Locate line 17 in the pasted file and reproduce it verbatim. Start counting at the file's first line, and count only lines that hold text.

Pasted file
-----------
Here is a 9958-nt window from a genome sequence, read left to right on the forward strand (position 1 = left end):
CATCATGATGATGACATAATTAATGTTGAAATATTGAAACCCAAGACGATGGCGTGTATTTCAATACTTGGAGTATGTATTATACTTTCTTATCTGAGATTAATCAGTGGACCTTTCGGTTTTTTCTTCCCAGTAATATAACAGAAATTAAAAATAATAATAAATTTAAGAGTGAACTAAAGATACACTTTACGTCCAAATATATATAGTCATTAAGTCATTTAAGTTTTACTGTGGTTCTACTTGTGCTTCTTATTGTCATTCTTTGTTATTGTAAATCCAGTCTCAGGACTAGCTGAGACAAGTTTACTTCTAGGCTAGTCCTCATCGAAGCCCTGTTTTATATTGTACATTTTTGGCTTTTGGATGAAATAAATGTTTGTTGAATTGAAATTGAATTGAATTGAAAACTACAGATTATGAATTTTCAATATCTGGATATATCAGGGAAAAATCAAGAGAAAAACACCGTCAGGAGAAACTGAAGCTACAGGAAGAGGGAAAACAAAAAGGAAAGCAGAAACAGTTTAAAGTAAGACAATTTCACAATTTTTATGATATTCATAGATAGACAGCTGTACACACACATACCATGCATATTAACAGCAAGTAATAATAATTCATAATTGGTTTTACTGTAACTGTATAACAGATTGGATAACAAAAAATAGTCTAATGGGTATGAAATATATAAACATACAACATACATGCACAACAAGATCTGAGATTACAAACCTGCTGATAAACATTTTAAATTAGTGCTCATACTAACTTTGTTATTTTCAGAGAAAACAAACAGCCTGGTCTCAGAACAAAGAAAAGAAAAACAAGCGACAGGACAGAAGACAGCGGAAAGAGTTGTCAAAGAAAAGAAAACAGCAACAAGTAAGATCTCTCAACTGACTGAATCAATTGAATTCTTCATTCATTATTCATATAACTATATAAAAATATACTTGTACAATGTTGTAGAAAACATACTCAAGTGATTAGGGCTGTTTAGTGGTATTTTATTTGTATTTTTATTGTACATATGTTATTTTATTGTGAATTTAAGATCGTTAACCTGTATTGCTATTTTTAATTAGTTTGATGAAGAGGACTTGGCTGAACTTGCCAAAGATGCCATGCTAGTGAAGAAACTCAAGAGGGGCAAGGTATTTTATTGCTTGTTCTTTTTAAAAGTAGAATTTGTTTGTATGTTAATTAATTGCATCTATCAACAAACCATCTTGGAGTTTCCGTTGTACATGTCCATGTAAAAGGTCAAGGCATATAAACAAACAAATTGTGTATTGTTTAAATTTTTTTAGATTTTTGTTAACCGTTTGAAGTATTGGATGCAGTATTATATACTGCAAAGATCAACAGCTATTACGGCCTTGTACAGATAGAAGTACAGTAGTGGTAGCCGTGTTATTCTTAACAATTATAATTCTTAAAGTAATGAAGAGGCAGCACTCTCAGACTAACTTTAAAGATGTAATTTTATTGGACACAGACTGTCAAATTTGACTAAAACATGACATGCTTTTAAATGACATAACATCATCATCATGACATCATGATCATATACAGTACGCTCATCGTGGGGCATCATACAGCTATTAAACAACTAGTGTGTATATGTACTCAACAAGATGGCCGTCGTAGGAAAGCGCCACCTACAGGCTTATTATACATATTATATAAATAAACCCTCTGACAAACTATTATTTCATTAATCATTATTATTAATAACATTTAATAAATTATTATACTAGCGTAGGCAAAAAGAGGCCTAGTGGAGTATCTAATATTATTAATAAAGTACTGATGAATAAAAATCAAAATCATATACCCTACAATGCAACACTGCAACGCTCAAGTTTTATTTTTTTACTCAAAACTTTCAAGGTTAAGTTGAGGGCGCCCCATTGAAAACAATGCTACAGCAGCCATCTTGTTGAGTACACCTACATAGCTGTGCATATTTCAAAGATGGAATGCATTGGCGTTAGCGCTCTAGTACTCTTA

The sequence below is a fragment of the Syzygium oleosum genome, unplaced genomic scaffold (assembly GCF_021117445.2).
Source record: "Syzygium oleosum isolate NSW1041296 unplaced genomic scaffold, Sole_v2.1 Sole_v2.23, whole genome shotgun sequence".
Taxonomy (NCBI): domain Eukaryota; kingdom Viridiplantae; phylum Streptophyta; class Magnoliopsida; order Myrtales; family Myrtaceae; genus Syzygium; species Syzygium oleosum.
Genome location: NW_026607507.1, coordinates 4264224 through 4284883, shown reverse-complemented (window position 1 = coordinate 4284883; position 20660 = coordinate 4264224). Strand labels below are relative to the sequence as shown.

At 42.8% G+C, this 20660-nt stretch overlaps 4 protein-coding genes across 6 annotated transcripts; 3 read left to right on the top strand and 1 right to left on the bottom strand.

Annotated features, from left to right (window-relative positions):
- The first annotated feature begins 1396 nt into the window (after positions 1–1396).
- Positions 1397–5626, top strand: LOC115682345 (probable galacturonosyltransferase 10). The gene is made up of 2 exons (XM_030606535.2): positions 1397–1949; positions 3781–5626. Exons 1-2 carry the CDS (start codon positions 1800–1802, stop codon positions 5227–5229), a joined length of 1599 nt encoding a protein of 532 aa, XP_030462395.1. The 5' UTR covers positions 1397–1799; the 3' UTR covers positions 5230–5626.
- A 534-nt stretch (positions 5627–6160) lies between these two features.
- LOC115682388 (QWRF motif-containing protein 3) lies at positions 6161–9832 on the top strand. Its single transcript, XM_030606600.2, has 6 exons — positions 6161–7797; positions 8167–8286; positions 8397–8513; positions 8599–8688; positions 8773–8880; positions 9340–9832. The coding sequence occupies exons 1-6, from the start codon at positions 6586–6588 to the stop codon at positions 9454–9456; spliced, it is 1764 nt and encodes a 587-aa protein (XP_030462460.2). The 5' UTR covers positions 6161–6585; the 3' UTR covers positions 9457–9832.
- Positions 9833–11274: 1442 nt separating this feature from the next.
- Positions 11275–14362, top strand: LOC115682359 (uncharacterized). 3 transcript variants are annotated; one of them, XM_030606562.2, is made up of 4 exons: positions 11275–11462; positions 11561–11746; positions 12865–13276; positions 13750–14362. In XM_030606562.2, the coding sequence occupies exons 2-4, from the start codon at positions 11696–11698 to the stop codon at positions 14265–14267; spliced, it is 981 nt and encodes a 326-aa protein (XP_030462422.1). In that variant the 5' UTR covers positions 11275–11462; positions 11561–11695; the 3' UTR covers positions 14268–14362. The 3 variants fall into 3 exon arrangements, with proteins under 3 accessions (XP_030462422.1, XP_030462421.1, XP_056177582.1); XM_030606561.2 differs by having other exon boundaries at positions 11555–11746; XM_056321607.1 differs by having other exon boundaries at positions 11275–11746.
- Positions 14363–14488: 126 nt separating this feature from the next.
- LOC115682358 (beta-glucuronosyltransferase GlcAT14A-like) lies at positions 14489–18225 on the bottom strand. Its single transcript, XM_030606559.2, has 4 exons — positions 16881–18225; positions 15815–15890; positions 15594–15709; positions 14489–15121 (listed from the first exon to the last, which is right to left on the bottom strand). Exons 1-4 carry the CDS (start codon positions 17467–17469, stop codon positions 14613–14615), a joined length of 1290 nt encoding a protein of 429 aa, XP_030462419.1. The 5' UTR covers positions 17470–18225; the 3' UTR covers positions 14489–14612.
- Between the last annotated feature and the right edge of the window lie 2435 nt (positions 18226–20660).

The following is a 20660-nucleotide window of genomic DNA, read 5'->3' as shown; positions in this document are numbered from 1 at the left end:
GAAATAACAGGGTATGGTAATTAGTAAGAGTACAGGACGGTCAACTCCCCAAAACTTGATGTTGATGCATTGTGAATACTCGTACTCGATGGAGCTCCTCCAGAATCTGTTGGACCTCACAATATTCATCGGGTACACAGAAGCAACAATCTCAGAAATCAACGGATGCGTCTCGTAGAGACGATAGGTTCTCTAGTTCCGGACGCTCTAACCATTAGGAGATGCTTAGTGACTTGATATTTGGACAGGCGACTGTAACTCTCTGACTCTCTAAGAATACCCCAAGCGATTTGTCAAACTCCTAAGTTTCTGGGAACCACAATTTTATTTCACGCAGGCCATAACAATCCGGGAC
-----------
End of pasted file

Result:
- Between the last annotated feature and the right edge of the window lie 2435 nt (positions 18226–20660).